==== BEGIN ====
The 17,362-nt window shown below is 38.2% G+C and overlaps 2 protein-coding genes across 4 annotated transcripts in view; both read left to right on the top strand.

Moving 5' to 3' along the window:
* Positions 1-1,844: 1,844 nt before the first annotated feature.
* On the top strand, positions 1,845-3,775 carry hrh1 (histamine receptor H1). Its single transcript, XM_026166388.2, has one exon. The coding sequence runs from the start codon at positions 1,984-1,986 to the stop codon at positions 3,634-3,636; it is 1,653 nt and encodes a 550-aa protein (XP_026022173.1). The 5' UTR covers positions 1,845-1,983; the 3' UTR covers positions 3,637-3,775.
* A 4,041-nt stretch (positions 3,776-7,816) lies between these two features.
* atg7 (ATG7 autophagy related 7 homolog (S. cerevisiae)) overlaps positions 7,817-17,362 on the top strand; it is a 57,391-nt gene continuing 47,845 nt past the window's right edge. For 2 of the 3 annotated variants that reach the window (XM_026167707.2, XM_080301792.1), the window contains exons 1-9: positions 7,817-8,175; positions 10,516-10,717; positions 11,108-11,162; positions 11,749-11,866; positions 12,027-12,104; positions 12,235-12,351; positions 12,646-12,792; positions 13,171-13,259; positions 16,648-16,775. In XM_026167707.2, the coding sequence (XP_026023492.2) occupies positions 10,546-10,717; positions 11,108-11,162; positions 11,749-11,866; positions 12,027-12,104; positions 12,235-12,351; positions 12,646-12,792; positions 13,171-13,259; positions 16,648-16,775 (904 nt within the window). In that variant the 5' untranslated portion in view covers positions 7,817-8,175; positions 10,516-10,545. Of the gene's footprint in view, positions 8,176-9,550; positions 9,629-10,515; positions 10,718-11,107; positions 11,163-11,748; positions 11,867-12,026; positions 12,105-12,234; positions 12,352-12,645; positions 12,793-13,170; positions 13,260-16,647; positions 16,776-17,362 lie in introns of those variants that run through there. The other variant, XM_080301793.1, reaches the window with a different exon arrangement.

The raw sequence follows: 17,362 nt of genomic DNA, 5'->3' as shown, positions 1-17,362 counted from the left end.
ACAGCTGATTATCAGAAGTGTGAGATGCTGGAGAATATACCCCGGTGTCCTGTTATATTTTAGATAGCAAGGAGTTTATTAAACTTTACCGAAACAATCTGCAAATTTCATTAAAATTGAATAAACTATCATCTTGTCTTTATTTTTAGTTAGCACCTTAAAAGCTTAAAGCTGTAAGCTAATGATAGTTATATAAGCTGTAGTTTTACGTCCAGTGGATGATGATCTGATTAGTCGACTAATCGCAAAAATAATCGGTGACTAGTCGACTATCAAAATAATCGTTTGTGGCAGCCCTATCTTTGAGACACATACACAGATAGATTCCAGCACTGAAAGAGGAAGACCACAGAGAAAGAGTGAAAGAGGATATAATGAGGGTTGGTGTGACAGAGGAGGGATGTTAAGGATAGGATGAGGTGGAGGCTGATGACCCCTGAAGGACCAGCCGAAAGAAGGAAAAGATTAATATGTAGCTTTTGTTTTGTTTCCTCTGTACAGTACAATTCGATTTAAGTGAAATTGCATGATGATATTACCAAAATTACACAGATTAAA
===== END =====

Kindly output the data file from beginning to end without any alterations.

The 17,362-nt window shown below is 38.2% G+C and overlaps 2 protein-coding genes across 4 annotated transcripts in view; both read left to right on the top strand.

Moving 5' to 3' along the window:
* Positions 1-1,844: 1,844 nt before the first annotated feature.
* On the top strand, positions 1,845-3,775 carry hrh1 (histamine receptor H1). Its single transcript, XM_026166388.2, has one exon. The coding sequence runs from the start codon at positions 1,984-1,986 to the stop codon at positions 3,634-3,636; it is 1,653 nt and encodes a 550-aa protein (XP_026022173.1). The 5' UTR covers positions 1,845-1,983; the 3' UTR covers positions 3,637-3,775.
* A 4,041-nt stretch (positions 3,776-7,816) lies between these two features.
* atg7 (ATG7 autophagy related 7 homolog (S. cerevisiae)) overlaps positions 7,817-17,362 on the top strand; it is a 57,391-nt gene continuing 47,845 nt past the window's right edge. For 2 of the 3 annotated variants that reach the window (XM_026167707.2, XM_080301792.1), the window contains exons 1-9: positions 7,817-8,175; positions 10,516-10,717; positions 11,108-11,162; positions 11,749-11,866; positions 12,027-12,104; positions 12,235-12,351; positions 12,646-12,792; positions 13,171-13,259; positions 16,648-16,775. In XM_026167707.2, the coding sequence (XP_026023492.2) occupies positions 10,546-10,717; positions 11,108-11,162; positions 11,749-11,866; positions 12,027-12,104; positions 12,235-12,351; positions 12,646-12,792; positions 13,171-13,259; positions 16,648-16,775 (904 nt within the window). In that variant the 5' untranslated portion in view covers positions 7,817-8,175; positions 10,516-10,545. Of the gene's footprint in view, positions 8,176-9,550; positions 9,629-10,515; positions 10,718-11,107; positions 11,163-11,748; positions 11,867-12,026; positions 12,105-12,234; positions 12,352-12,645; positions 12,793-13,170; positions 13,260-16,647; positions 16,776-17,362 lie in introns of those variants that run through there. The other variant, XM_080301793.1, reaches the window with a different exon arrangement.

The raw sequence follows: 17,362 nt of genomic DNA, 5'->3' as shown, positions 1-17,362 counted from the left end.
ACAGCTGATTATCAGAAGTGTGAGATGCTGGAGAATATACCCCGGTGTCCTGTTATATTTTAGATAGCAAGGAGTTTATTAAACTTTACCGAAACAATCTGCAAATTTCATTAAAATTGAATAAACTATCATCTTGTCTTTATTTTTAGTTAGCACCTTAAAAGCTTAAAGCTGTAAGCTAATGATAGTTATATAAGCTGTAGTTTTACGTCCAGTGGATGATGATCTGATTAGTCGACTAATCGCAAAAATAATCGGTGACTAGTCGACTATCAAAATAATCGTTTGTGGCAGCCCTATCTTTGAGACACATACACAGATAGATTCCAGCACTGAAAGAGGAAGACCACAGAGAAAGAGTGAAAGAGGATATAATGAGGGTTGGTGTGACAGAGGAGGGATGTTAAGGATAGGATGAGGTGGAGGCTGATGACCCCTGAAGGACCAGCCGAAAGAAGGAAAAGATTAATATGTAGCTTTTGTTTTGTTTCCTCTGTACAGTACAATTCGATTTAAGTGAAATTGCATGATGATATTACCAAAATTACACAGATTAAA